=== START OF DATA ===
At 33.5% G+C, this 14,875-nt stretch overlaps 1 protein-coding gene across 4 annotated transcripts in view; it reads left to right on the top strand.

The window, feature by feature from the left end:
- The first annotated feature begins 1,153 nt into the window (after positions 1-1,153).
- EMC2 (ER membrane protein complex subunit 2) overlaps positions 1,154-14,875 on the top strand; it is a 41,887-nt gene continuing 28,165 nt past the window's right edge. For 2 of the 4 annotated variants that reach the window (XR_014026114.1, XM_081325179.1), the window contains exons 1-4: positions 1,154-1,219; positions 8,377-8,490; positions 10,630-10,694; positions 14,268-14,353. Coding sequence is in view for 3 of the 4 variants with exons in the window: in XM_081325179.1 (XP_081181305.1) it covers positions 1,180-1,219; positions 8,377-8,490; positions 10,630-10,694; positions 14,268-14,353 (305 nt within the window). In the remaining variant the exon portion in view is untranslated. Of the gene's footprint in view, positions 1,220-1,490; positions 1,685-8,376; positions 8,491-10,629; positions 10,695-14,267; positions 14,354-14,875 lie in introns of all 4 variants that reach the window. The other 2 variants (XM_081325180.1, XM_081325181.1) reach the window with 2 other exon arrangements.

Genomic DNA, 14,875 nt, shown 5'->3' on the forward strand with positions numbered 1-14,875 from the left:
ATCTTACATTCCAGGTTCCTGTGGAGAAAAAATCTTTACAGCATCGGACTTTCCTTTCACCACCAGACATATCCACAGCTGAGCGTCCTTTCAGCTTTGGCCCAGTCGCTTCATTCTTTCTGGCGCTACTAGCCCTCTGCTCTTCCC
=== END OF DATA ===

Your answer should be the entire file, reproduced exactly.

At 33.5% G+C, this 14,875-nt stretch overlaps 1 protein-coding gene across 4 annotated transcripts in view; it reads left to right on the top strand.

The window, feature by feature from the left end:
- The first annotated feature begins 1,153 nt into the window (after positions 1-1,153).
- EMC2 (ER membrane protein complex subunit 2) overlaps positions 1,154-14,875 on the top strand; it is a 41,887-nt gene continuing 28,165 nt past the window's right edge. For 2 of the 4 annotated variants that reach the window (XR_014026114.1, XM_081325179.1), the window contains exons 1-4: positions 1,154-1,219; positions 8,377-8,490; positions 10,630-10,694; positions 14,268-14,353. Coding sequence is in view for 3 of the 4 variants with exons in the window: in XM_081325179.1 (XP_081181305.1) it covers positions 1,180-1,219; positions 8,377-8,490; positions 10,630-10,694; positions 14,268-14,353 (305 nt within the window). In the remaining variant the exon portion in view is untranslated. Of the gene's footprint in view, positions 1,220-1,490; positions 1,685-8,376; positions 8,491-10,629; positions 10,695-14,267; positions 14,354-14,875 lie in introns of all 4 variants that reach the window. The other 2 variants (XM_081325180.1, XM_081325181.1) reach the window with 2 other exon arrangements.

Genomic DNA, 14,875 nt, shown 5'->3' on the forward strand with positions numbered 1-14,875 from the left:
ATCTTACATTCCAGGTTCCTGTGGAGAAAAAATCTTTACAGCATCGGACTTTCCTTTCACCACCAGACATATCCACAGCTGAGCGTCCTTTCAGCTTTGGCCCAGTCGCTTCATTCTTTCTGGCGCTACTAGCCCTCTGCTCTTCCC